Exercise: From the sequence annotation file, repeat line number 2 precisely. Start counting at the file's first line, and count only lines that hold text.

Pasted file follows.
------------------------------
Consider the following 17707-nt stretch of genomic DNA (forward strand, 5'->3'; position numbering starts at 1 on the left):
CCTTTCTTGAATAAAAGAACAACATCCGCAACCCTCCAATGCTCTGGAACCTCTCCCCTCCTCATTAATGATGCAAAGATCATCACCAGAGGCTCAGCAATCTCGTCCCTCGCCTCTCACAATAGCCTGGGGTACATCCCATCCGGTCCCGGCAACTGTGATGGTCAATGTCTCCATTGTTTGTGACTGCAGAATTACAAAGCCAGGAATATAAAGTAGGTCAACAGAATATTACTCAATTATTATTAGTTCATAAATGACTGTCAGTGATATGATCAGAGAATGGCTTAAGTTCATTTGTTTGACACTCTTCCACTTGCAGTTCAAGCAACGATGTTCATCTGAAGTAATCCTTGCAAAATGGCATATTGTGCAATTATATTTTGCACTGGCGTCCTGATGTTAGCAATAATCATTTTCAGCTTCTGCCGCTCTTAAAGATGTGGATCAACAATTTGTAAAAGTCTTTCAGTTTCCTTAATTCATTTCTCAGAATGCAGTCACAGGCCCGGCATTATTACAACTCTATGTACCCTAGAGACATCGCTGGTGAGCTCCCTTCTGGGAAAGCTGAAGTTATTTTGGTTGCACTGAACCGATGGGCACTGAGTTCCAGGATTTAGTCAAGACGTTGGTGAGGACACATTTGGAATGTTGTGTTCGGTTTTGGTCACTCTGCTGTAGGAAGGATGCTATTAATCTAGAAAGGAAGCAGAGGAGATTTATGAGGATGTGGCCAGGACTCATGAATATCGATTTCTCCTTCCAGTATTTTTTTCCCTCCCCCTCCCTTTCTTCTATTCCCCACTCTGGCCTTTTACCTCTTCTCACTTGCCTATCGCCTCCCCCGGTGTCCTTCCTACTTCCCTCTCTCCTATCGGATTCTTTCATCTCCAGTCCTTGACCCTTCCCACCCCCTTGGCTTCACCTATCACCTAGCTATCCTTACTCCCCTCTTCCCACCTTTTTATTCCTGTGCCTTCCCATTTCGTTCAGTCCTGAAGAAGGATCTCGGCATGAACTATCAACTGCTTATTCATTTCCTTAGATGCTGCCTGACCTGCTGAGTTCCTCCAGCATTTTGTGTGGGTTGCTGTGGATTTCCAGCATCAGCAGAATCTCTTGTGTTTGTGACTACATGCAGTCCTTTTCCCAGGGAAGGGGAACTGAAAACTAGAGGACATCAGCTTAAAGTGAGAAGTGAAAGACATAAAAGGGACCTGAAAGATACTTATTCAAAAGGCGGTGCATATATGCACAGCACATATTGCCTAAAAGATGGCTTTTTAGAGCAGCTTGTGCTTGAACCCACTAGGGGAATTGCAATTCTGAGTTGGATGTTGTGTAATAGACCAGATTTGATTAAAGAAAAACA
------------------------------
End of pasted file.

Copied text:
CCTTTCTTGAATAAAAGAACAACATCCGCAACCCTCCAATGCTCTGGAACCTCTCCCCTCCTCATTAATGATGCAAAGATCATCACCAGAGGCTCAGCAATCTCGTCCCTCGCCTCTCACAATAGCCTGGGGTACATCCCATCCGGTCCCGGCAACTGTGATGGTCAATGTCTCCATTGTTTGTGACTGCAGAATTACAAAGCCAGGAATATAAAGTAGGTCAACAGAATATTACTCAATTATTATTAGTTCATAAATGACTGTCAGTGATATGATCAGAGAATGGCTTAAGTTCATTTGTTTGACACTCTTCCACTTGCAGTTCAAGCAACGATGTTCATCTGAAGTAATCCTTGCAAAATGGCATATTGTGCAATTATATTTTGCACTGGCGTCCTGATGTTAGCAATAATCATTTTCAGCTTCTGCCGCTCTTAAAGATGTGGATCAACAATTTGTAAAAGTCTTTCAGTTTCCTTAATTCATTTCTCAGAATGCAGTCACAGGCCCGGCATTATTACAACTCTATGTACCCTAGAGACATCGCTGGTGAGCTCCCTTCTGGGAAAGCTGAAGTTATTTTGGTTGCACTGAACCGATGGGCACTGAGTTCCAGGATTTAGTCAAGACGTTGGTGAGGACACATTTGGAATGTTGTGTTCGGTTTTGGTCACTCTGCTGTAGGAAGGATGCTATTAATCTAGAAAGGAAGCAGAGGAGATTTATGAGGATGTGGCCAGGACTCATGAATATCGATTTCTCCTTCCAGTATTTTTTTCCCTCCCCCTCCCTTTCTTCTATTCCCCACTCTGGCCTTTTACCTCTTCTCACTTGCCTATCGCCTCCCCCGGTGTCCTTCCTACTTCCCTCTCTCCTATCGGATTCTTTCATCTCCAGTCCTTGACCCTTCCCACCCCCTTGGCTTCACCTATCACCTAGCTATCCTTACTCCCCTCTTCCCACCTTTTTATTCCTGTGCCTTCCCATTTCGTTCAGTCCTGAAGAAGGATCTCGGCATGAACTATCAACTGCTTATTCATTTCCTTAGATGCTGCCTGACCTGCTGAGTTCCTCCAGCATTTTGTGTGGGTTGCTGTGGATTTCCAGCATCAGCAGAATCTCTTGTGTTTGTGACTACATGCAGTCCTTTTCCCAGGGAAGGGGAACTGAAAACTAGAGGACATCAGCTTAAAGTGAGAAGTGAAAGACATAAAAGGGACCTGAAAGATACTTATTCAAAAGGCGGTGCATATATGCACAGCACATATTGCCTAAAAGATGGCTTTTTAGAGCAGCTTGTGCTTGAACCCACTAGGGGAATTGCAATTCTGAGTTGGATGTTGTGTAATAGACCAGATTTGATTAAAGAAAAACA